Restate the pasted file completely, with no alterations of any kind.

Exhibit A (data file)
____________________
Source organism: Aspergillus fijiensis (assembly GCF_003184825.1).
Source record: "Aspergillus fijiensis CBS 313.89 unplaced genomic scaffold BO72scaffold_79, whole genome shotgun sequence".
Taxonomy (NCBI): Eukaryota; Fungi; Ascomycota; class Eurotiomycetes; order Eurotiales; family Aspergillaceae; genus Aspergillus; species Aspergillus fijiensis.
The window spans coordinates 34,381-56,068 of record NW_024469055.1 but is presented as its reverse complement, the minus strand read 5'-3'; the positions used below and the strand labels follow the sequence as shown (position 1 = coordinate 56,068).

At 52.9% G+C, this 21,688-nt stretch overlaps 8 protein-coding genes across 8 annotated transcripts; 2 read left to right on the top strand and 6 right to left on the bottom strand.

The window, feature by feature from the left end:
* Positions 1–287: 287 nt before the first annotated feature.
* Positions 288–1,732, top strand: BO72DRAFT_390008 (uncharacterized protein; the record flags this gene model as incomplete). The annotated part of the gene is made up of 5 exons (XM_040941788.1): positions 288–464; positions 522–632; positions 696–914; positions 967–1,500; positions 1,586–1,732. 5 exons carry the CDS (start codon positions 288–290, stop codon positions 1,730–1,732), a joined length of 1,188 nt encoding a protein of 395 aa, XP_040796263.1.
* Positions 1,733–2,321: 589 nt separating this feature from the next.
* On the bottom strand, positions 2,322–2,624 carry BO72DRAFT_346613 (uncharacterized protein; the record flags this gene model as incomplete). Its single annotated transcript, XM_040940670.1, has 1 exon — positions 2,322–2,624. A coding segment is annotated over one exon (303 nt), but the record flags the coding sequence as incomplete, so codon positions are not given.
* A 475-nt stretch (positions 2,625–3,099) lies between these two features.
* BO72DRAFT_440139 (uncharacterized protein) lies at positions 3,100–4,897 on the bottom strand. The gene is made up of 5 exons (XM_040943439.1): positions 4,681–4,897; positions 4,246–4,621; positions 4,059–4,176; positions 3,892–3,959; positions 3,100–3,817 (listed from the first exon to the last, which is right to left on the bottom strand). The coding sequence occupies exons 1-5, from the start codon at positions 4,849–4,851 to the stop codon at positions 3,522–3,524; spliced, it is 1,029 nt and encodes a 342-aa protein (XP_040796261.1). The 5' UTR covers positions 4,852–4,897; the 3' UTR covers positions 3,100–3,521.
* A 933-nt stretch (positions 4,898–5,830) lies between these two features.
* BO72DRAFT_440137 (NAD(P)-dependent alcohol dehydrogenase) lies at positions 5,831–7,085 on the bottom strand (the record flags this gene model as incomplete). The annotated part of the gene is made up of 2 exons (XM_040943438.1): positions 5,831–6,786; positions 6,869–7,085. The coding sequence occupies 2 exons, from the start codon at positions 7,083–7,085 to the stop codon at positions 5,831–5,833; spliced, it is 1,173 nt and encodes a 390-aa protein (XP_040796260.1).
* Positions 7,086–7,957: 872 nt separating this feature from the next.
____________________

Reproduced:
Source organism: Aspergillus fijiensis (assembly GCF_003184825.1).
Source record: "Aspergillus fijiensis CBS 313.89 unplaced genomic scaffold BO72scaffold_79, whole genome shotgun sequence".
Taxonomy (NCBI): Eukaryota; Fungi; Ascomycota; class Eurotiomycetes; order Eurotiales; family Aspergillaceae; genus Aspergillus; species Aspergillus fijiensis.
The window spans coordinates 34,381-56,068 of record NW_024469055.1 but is presented as its reverse complement, the minus strand read 5'-3'; the positions used below and the strand labels follow the sequence as shown (position 1 = coordinate 56,068).

At 52.9% G+C, this 21,688-nt stretch overlaps 8 protein-coding genes across 8 annotated transcripts; 2 read left to right on the top strand and 6 right to left on the bottom strand.

The window, feature by feature from the left end:
* Positions 1–287: 287 nt before the first annotated feature.
* Positions 288–1,732, top strand: BO72DRAFT_390008 (uncharacterized protein; the record flags this gene model as incomplete). The annotated part of the gene is made up of 5 exons (XM_040941788.1): positions 288–464; positions 522–632; positions 696–914; positions 967–1,500; positions 1,586–1,732. 5 exons carry the CDS (start codon positions 288–290, stop codon positions 1,730–1,732), a joined length of 1,188 nt encoding a protein of 395 aa, XP_040796263.1.
* Positions 1,733–2,321: 589 nt separating this feature from the next.
* On the bottom strand, positions 2,322–2,624 carry BO72DRAFT_346613 (uncharacterized protein; the record flags this gene model as incomplete). Its single annotated transcript, XM_040940670.1, has 1 exon — positions 2,322–2,624. A coding segment is annotated over one exon (303 nt), but the record flags the coding sequence as incomplete, so codon positions are not given.
* A 475-nt stretch (positions 2,625–3,099) lies between these two features.
* BO72DRAFT_440139 (uncharacterized protein) lies at positions 3,100–4,897 on the bottom strand. The gene is made up of 5 exons (XM_040943439.1): positions 4,681–4,897; positions 4,246–4,621; positions 4,059–4,176; positions 3,892–3,959; positions 3,100–3,817 (listed from the first exon to the last, which is right to left on the bottom strand). The coding sequence occupies exons 1-5, from the start codon at positions 4,849–4,851 to the stop codon at positions 3,522–3,524; spliced, it is 1,029 nt and encodes a 342-aa protein (XP_040796261.1). The 5' UTR covers positions 4,852–4,897; the 3' UTR covers positions 3,100–3,521.
* A 933-nt stretch (positions 4,898–5,830) lies between these two features.
* BO72DRAFT_440137 (NAD(P)-dependent alcohol dehydrogenase) lies at positions 5,831–7,085 on the bottom strand (the record flags this gene model as incomplete). The annotated part of the gene is made up of 2 exons (XM_040943438.1): positions 5,831–6,786; positions 6,869–7,085. The coding sequence occupies 2 exons, from the start codon at positions 7,083–7,085 to the stop codon at positions 5,831–5,833; spliced, it is 1,173 nt and encodes a 390-aa protein (XP_040796260.1).
* Positions 7,086–7,957: 872 nt separating this feature from the next.